March 26 (Bloomberg) -- More accurate meters would help U.S. homeowners save some of the trillion gallons (3.8 trillion liters) of water that’s lost annually to leaks, according to a group of water utilities and the Natural Resources Defense Council.
The NRDC and the utilities asked the American Water Works Association, the industry’s largest trade group, to revise accuracy standards for residential meters, according to an e-mailed statement today.
Water meters commonly installed on new single-family homes detect flows down to a quarter-gallon a minute, or 360 gallons a day. More than 10 percent of U.S. homes have leaks of 90 gallons a day or more, according to the Environmental Protection Agency. Many of those leaks won’t be spotted by typical meters.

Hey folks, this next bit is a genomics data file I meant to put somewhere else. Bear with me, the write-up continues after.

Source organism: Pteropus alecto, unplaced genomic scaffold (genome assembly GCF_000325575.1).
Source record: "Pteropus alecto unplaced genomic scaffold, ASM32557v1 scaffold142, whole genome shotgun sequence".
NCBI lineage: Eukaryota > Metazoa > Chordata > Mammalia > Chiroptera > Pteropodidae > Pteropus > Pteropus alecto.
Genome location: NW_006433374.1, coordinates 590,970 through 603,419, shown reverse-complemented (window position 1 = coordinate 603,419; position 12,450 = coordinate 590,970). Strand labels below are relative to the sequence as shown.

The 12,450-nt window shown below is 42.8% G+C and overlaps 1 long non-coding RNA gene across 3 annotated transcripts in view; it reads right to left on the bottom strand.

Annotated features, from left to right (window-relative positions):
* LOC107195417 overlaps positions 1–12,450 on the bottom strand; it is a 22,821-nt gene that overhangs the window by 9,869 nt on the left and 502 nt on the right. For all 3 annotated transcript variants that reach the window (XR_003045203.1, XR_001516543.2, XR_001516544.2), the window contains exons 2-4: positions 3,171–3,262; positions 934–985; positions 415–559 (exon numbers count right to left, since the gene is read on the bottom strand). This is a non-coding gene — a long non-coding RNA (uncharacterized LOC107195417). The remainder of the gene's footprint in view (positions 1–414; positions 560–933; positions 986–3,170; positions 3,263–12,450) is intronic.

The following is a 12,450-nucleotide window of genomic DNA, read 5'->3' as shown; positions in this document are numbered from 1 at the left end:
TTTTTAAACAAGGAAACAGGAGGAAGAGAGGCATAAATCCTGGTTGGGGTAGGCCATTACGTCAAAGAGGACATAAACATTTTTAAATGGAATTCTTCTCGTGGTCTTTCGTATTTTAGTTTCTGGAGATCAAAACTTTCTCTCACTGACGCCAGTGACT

“The costs for leaks not captured by meters are passed on to all customers and result in higher rates and more frequent rate increases,” Tracy Quinn, an NRDC water-policy analyst, said in the statement. “Stronger accuracy standards will lead to the widespread installation of more accurate meters, and major water savings will follow.”
More accurate meters would detect extended periods of low water flow, often a tell-tale sign of leaks, said the NRDC, a New York-based environmental group. Dripping faucets, running toilets or leaky lawn-irrigation systems sometimes run for days or months at levels that aren’t noticed by current meters.
The utilities involved include American Water Works Co., the largest publicly traded U.S. water company, the New York City Department of Environmental Protection and municipal water utilities in Texas and California.
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